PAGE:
There is a dilemma here – I have this idea that we’re meant to be having a break, but in terms of the natural world it’s a very busy time. Lots of harvesting from the wild to be done and the garden needs attention. If we were to be taking our cues from the land we’d give up the idea of a big celebration at high summer and do it in the middle of winter instead.

So in the spirit of easing stressful times here are two of my favourite herbs for helping me relax: St John’s wort and lavender. I made lavender oil today, and hope to get some vinegar put up this week too. I use the oil for massage anytime I am sore or stressed and need a bit of TCL. The vinegar I put on salads, but if lavender is too much like a toiletry for you to have in the kitchen it makes a wonderfully scented hair rinse (dilute first). You can read more about lavender medicine by New Mexico herbalist Kiva Rose.

I also made some SJW tincture this week and hope to do oil too. SJW (Hypericum perforatum) is popularly seen as an anti-depressant (and it can be very helpful for helping people with some kinds of depression), but the herb is used widely including as a liver support, menopausal support and as a nervine. I’ve used it mostly as a nervine –  it helps heal pain especially the sharp, shooting kind (including shingles and neuralgia) and for easing sore muscles – but it’s also a good herb to help manage stressful times. It seems to both strengthen the nervous system and help it to relax.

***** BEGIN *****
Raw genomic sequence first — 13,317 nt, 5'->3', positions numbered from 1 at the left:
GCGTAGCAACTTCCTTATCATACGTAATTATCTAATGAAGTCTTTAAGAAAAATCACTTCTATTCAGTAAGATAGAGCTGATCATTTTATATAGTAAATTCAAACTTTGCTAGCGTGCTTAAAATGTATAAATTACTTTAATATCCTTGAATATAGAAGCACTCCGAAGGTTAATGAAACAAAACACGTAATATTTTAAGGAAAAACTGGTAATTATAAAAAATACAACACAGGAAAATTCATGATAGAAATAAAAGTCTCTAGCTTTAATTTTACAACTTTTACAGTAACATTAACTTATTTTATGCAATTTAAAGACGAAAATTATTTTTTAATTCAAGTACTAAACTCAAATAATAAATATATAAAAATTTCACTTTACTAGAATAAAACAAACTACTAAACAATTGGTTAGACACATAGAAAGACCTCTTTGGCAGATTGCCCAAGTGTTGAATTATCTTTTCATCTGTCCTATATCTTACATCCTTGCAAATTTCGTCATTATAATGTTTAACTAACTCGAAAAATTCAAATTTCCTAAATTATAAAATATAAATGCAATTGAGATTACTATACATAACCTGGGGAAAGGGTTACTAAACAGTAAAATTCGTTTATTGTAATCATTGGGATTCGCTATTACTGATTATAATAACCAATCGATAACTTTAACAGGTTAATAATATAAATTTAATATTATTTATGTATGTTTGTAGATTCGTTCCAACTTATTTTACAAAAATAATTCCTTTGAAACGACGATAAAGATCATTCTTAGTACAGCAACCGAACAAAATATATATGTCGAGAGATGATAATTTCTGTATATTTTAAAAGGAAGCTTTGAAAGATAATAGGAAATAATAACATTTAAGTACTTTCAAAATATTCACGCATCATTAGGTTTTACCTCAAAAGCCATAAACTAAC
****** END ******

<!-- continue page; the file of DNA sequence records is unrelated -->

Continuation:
SJW started flowering a month ago (which was early) and is peaking now. It will flower for another month I’d say, so plenty of time for harvesting, although I find the best medicine comes from the earlier flowers. Here’s a medium sized plant in flower and bud, with last year’s old seedhead in my hand.

Infused herbal oils are lovely. Often you get subtle but distinct scents to them, and they can be used for medicine and/or cosmetics.

Here’s how I made arnica oil yesterday.

Prepare your jar first. You want it clean and very dry. I wash a bunch of jars and then put them in the oven on a low temp for half an hour to get all moisture out of them. Moisture and oil and plant material usually equates to mould. Let the jar cool before making oil as hot glass and plant material also equals moisture which equals mould.